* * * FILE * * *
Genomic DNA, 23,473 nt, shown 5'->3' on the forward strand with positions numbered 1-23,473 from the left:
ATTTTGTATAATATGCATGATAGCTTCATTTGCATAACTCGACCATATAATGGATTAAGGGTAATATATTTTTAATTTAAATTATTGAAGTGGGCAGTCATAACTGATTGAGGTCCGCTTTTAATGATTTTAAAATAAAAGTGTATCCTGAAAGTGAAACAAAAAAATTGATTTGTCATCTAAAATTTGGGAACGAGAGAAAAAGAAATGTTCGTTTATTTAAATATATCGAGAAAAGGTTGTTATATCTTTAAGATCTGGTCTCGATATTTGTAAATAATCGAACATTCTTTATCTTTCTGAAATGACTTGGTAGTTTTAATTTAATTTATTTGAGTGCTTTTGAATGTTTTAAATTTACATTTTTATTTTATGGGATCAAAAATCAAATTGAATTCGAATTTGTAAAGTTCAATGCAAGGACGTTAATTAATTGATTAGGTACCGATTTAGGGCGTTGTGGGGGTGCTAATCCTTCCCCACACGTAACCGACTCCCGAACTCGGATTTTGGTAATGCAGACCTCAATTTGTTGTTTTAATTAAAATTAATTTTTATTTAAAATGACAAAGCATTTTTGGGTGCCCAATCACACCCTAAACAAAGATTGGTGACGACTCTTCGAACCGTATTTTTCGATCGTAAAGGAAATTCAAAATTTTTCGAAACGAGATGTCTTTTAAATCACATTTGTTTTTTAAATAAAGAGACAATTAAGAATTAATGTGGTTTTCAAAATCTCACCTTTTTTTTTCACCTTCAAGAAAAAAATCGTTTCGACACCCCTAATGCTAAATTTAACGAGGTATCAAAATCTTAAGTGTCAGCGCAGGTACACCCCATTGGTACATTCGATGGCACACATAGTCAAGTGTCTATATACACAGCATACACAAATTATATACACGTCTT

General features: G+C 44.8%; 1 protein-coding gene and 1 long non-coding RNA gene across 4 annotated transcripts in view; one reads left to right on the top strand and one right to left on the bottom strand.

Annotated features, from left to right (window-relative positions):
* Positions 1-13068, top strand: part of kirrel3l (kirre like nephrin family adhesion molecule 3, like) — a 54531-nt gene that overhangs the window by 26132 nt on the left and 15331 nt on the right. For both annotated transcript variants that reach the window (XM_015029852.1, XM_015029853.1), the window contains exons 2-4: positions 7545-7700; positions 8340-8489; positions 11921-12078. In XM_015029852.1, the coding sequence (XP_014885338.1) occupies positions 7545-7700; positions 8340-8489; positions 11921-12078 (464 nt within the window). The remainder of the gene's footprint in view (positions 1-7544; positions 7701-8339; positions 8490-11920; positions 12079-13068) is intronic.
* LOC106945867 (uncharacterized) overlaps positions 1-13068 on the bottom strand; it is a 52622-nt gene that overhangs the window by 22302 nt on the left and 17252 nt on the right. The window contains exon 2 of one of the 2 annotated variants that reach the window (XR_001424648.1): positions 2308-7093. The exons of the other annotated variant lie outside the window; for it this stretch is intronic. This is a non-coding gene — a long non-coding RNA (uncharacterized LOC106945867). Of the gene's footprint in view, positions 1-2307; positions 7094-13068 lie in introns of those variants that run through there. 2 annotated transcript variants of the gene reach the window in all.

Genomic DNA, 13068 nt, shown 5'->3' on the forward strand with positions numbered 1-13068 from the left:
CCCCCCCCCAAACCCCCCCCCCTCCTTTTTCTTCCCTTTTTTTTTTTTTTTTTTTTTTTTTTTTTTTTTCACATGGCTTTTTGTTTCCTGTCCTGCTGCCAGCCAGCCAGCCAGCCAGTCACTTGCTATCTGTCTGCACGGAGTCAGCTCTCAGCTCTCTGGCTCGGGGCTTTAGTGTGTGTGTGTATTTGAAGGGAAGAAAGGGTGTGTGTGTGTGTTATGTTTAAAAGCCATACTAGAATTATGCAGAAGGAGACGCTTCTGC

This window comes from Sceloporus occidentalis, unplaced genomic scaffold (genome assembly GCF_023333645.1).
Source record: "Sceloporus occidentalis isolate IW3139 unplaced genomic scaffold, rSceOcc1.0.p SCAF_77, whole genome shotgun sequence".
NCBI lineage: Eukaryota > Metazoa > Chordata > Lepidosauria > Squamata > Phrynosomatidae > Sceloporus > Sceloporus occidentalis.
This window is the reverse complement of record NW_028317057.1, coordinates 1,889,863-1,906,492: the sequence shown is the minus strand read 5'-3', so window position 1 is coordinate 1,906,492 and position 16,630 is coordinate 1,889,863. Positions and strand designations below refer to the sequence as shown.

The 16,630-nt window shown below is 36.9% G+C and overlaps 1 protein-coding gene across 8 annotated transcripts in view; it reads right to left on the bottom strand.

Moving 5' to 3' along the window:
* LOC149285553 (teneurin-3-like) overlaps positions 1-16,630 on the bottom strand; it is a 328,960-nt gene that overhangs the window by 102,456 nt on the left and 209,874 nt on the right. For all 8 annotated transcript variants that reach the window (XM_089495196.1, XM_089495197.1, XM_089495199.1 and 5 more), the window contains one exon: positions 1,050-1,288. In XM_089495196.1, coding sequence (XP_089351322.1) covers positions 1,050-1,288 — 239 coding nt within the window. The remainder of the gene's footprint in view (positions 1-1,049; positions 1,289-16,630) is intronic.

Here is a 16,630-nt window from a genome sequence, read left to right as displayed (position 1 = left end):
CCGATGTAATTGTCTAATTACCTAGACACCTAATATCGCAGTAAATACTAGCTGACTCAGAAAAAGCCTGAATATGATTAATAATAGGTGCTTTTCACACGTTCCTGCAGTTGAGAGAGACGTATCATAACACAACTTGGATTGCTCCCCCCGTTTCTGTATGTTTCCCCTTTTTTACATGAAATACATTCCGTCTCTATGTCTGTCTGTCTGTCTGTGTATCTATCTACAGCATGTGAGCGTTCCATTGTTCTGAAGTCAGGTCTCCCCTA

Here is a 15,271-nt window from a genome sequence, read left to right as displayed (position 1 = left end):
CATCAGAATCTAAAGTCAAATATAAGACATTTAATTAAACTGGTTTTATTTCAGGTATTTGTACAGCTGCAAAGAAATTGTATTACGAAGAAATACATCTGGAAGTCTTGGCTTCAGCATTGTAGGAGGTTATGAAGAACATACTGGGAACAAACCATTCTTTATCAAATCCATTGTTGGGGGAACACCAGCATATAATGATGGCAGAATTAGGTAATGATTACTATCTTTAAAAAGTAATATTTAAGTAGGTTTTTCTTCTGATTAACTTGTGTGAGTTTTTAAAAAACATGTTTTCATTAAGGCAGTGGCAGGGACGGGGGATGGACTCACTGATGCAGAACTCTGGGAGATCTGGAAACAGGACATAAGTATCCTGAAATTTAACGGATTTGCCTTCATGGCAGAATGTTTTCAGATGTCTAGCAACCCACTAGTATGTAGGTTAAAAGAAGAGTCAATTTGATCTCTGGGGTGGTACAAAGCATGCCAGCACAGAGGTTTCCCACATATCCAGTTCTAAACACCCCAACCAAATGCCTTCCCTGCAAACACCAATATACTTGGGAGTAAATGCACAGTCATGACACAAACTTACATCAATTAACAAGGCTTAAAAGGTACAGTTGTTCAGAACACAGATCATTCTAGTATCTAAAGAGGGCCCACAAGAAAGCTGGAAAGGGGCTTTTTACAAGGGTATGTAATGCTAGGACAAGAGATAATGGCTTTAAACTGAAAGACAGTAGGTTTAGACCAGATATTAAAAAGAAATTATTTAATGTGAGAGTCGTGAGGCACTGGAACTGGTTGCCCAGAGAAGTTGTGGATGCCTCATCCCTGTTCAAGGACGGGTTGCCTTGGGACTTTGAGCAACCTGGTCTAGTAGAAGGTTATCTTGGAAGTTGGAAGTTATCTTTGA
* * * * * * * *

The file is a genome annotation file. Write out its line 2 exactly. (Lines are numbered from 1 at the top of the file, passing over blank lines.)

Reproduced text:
ATTTTGTATAATATGCATGATAGCTTCATTTGCATAACTCGACCATATAATGGATTAAGGGTAATATATTTTTAATTTAAATTATTGAAGTGGGCAGTCATAACTGATTGAGGTCCGCTTTTAATGATTTTAAAATAAAAGTGTATCCTGAAAGTGAAACAAAAAAATTGATTTGTCATCTAAAATTTGGGAACGAGAGAAAAAGAAATGTTCGTTTATTTAAATATATCGAGAAAAGGTTGTTATATCTTTAAGATCTGGTCTCGATATTTGTAAATAATCGAACATTCTTTATCTTTCTGAAATGACTTGGTAGTTTTAATTTAATTTATTTGAGTGCTTTTGAATGTTTTAAATTTACATTTTTATTTTATGGGATCAAAAATCAAATTGAATTCGAATTTGTAAAGTTCAATGCAAGGACGTTAATTAATTGATTAGGTACCGATTTAGGGCGTTGTGGGGGTGCTAATCCTTCCCCACACGTAACCGACTCCCGAACTCGGATTTTGGTAATGCAGACCTCAATTTGTTGTTTTAATTAAAATTAATTTTTATTTAAAATGACAAAGCATTTTTGGGTGCCCAATCACACCCTAAACAAAGATTGGTGACGACTCTTCGAACCGTATTTTTCGATCGTAAAGGAAATTCAAAATTTTTCGAAACGAGATGTCTTTTAAATCACATTTGTTTTTTAAATAAAGAGACAATTAAGAATTAATGTGGTTTTCAAAATCTCACCTTTTTTTTTCACCTTCAAGAAAAAAATCGTTTCGACACCCCTAATGCTAAATTTAACGAGGTATCAAAATCTTAAGTGTCAGCGCAGGTACACCCCATTGGTACATTCGATGGCACACATAGTCAAGTGTCTATATACACAGCATACACAAATTATATACACGTCTT